I've been trying to figure out a way to explain the immigration battle currently taking place between Ted Cruz and Marco Rubio that won't make your eyes glaze over. Okay, here goes: Cruz, during this week's presidential debate, said, in response to a challenge from Rubio, that he's "never supported legalization" of undocumented immigrants. But in 2013, he proposed an amendment to the bill that would allow undocumented immigrants to stay here legally, though they couldn't seek citizenship. He said at the time that, under his amendment, the undocumented could become legal permanent residents, and therefore could "come out of the shadows and be legalized." On the other hand, the bill itself, crafted by the Senate's so-called Gang of Eight, which included Marco Rubio, contained a path to citizenship, not just legal status.
Given how Republican voters feel about the undocumented, Rubio's attack in the debate could be paraphrased thus: Hey, my position on immigration a couple of years ago was full of that horrible amnesty, but your position was nearly as bad, Ted. Which is why I don't understand Rubio's reasons for pressing the attack this hard. Nor do I understand why Fox's Bret Baier, essentially acting as an agent for the Republican Establishment and the Rubio campaign, thinks his grilling of Cruz on Fox was a win for Rubio and the Establishment.
Yes, every time this is brought up, doubts about Cruz form in the minds of immigrant-hating Republican voters. But those same immigrant-hating Republican voters are also reminded anew that Marco Rubio helped write an "amnesty" bill. Every time this is discussed, Rubio is linked to a moment in his career you'd think he'd want brought up as little as possible.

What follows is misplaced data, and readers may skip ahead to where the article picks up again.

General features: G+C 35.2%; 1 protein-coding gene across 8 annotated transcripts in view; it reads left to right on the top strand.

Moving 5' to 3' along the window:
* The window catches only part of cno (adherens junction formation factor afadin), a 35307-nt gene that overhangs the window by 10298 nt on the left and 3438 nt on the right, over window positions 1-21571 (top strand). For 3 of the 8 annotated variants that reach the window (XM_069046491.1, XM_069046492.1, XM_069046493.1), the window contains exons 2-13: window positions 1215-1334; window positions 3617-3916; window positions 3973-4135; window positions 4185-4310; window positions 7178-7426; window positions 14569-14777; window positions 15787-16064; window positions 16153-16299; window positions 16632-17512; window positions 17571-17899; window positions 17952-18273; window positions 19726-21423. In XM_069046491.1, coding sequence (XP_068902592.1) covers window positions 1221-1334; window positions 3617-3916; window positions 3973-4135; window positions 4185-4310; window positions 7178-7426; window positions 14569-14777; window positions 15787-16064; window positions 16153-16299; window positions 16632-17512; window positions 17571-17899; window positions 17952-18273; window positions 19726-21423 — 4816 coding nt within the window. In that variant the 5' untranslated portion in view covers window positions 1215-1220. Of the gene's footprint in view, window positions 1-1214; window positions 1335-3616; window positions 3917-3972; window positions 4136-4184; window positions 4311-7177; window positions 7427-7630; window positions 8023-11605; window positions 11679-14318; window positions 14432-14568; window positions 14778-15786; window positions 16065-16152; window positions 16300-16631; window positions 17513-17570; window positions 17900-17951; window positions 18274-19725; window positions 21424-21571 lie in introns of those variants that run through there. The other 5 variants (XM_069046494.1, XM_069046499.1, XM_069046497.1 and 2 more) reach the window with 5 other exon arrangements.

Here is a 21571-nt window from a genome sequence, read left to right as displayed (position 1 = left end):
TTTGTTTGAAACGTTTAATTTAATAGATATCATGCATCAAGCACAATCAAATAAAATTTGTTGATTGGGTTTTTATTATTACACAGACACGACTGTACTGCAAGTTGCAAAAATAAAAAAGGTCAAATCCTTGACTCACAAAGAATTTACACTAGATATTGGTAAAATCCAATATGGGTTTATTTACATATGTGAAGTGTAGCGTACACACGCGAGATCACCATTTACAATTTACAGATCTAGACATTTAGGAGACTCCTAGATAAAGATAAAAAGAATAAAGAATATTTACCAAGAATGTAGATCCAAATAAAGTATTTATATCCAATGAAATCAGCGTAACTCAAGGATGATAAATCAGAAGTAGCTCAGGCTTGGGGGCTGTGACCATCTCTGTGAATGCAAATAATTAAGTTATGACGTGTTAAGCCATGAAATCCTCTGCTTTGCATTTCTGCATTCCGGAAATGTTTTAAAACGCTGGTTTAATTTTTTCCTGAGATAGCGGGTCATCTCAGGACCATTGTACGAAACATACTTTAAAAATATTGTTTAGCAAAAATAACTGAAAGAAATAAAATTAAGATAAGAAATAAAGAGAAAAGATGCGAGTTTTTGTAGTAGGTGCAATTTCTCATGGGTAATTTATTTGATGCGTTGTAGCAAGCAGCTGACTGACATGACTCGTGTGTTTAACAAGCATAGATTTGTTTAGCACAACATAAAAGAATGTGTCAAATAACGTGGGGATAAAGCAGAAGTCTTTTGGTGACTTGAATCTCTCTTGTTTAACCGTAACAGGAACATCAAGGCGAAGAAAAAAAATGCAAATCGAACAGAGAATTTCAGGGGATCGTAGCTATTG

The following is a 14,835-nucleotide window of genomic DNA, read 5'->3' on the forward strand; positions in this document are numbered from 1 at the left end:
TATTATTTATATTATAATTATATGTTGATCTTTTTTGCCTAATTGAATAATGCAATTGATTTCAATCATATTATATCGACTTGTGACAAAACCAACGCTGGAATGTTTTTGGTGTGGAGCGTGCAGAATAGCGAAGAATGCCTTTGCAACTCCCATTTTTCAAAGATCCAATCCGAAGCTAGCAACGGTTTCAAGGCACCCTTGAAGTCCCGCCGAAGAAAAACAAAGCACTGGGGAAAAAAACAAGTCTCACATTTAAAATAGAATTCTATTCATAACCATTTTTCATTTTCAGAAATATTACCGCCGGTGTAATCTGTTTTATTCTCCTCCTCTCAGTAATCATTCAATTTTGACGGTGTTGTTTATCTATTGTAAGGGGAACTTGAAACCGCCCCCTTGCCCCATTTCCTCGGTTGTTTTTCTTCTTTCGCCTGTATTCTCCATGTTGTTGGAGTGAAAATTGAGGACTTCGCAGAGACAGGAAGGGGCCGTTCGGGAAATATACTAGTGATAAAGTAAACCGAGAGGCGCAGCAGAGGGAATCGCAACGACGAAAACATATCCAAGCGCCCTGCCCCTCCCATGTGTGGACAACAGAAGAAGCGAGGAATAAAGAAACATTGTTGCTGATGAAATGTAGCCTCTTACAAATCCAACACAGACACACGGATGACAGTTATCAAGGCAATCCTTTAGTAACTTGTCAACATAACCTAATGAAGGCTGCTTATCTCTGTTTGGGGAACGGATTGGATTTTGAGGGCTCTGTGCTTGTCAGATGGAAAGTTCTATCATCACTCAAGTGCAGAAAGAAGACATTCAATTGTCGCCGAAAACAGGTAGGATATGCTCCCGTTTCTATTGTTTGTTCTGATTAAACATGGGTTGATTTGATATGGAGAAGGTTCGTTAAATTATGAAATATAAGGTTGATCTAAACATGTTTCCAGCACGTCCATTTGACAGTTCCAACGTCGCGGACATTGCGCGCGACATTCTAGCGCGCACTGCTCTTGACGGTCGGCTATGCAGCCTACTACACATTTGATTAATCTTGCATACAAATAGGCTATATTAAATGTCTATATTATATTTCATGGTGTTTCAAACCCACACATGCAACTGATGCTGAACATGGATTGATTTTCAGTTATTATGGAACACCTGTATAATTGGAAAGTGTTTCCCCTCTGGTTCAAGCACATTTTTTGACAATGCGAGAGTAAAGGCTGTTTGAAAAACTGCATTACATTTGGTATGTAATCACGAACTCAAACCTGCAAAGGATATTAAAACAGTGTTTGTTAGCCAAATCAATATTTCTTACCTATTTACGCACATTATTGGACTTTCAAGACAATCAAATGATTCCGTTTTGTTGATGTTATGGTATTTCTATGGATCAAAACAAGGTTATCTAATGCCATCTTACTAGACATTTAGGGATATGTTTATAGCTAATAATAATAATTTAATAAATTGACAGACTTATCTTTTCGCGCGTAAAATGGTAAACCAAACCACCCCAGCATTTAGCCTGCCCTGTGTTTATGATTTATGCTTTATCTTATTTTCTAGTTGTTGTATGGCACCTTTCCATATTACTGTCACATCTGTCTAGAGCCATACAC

Now, Cruz might survive this. He says his amendment was intended as a poison pill -- a way of showing that Democrats wouldn't vote for a bill that reformed other aspects of U.S. immigration policy if a path to citizenship wasn't offered. Many observers, such as Greg Sargent of The Washington Post, say that's accurate -- although Tierney Sneed of Talking Points Memo says that people who worked on the bill at the time insist that Cruz is misrepresenting what he was doing. Nevertheless, his fans might accept his explanation.
But even if this line of attack hurts Cruz, it's not going to help Rubio, because any day we're talking about the Gang of Eight is a bad day for Rubio's campaign, given the anti-immigrant feeling in the GOP. So Rubio's campaign might be killing Cruz's and fatally wounding his own.
The New Republic's Brian Beutler knows who really stands to benefit from this battle:
Normally Cruz could blow all of this off by returning to the fault line. You supported the Rubio-Schumer-Obama amnesty bill and I tried to kill it. But Trump spoils that dichotomy. To the extent that there’s any grey area here at all, anti-immigration voters don’t have to choose between Rubio and Cruz. They can defect to Trump, whose mass deportation agenda is crystal clear.
As Beutler's headline puts it:
The Rubio-Cruz Clash Has Donald Trump Laughing All the Way to the Bank
If immigrant-hating voters become disillusioned with Cruz, they have a clear alternative -- and it sure as hell isn't Rubio.
Crossposted at No More Mister Nice Blog